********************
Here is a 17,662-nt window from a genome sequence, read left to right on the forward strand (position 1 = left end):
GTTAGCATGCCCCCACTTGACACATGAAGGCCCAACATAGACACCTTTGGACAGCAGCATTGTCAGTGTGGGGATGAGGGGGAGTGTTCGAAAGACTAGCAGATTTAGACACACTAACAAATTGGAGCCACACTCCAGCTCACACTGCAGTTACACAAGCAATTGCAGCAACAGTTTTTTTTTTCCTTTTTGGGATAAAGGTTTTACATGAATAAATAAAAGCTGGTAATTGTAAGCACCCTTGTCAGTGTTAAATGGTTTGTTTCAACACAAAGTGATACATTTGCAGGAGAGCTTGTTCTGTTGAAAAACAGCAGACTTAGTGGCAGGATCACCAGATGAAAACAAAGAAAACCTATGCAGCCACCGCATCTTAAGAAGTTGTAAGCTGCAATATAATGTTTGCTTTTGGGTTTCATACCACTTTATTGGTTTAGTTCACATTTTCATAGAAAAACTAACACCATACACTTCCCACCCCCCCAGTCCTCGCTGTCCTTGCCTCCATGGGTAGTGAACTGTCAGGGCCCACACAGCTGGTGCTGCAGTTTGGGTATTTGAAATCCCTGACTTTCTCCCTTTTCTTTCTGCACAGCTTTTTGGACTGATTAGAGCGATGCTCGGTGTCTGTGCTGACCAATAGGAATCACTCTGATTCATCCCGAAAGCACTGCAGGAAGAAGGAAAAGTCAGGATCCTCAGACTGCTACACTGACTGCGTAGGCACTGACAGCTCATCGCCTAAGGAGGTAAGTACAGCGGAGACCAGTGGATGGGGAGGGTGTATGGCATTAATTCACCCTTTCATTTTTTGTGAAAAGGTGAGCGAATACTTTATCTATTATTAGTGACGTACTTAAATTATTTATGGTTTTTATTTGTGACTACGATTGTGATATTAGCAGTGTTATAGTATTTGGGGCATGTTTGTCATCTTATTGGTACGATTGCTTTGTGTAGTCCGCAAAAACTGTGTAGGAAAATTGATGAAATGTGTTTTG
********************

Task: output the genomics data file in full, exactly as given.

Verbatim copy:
Here is a 17,662-nt window from a genome sequence, read left to right on the forward strand (position 1 = left end):
GTTAGCATGCCCCCACTTGACACATGAAGGCCCAACATAGACACCTTTGGACAGCAGCATTGTCAGTGTGGGGATGAGGGGGAGTGTTCGAAAGACTAGCAGATTTAGACACACTAACAAATTGGAGCCACACTCCAGCTCACACTGCAGTTACACAAGCAATTGCAGCAACAGTTTTTTTTTTCCTTTTTGGGATAAAGGTTTTACATGAATAAATAAAAGCTGGTAATTGTAAGCACCCTTGTCAGTGTTAAATGGTTTGTTTCAACACAAAGTGATACATTTGCAGGAGAGCTTGTTCTGTTGAAAAACAGCAGACTTAGTGGCAGGATCACCAGATGAAAACAAAGAAAACCTATGCAGCCACCGCATCTTAAGAAGTTGTAAGCTGCAATATAATGTTTGCTTTTGGGTTTCATACCACTTTATTGGTTTAGTTCACATTTTCATAGAAAAACTAACACCATACACTTCCCACCCCCCCAGTCCTCGCTGTCCTTGCCTCCATGGGTAGTGAACTGTCAGGGCCCACACAGCTGGTGCTGCAGTTTGGGTATTTGAAATCCCTGACTTTCTCCCTTTTCTTTCTGCACAGCTTTTTGGACTGATTAGAGCGATGCTCGGTGTCTGTGCTGACCAATAGGAATCACTCTGATTCATCCCGAAAGCACTGCAGGAAGAAGGAAAAGTCAGGATCCTCAGACTGCTACACTGACTGCGTAGGCACTGACAGCTCATCGCCTAAGGAGGTAAGTACAGCGGAGACCAGTGGATGGGGAGGGTGTATGGCATTAATTCACCCTTTCATTTTTTGTGAAAAGGTGAGCGAATACTTTATCTATTATTAGTGACGTACTTAAATTATTTATGGTTTTTATTTGTGACTACGATTGTGATATTAGCAGTGTTATAGTATTTGGGGCATGTTTGTCATCTTATTGGTACGATTGCTTTGTGTAGTCCGCAAAAACTGTGTAGGAAAATTGATGAAATGTGTTTTG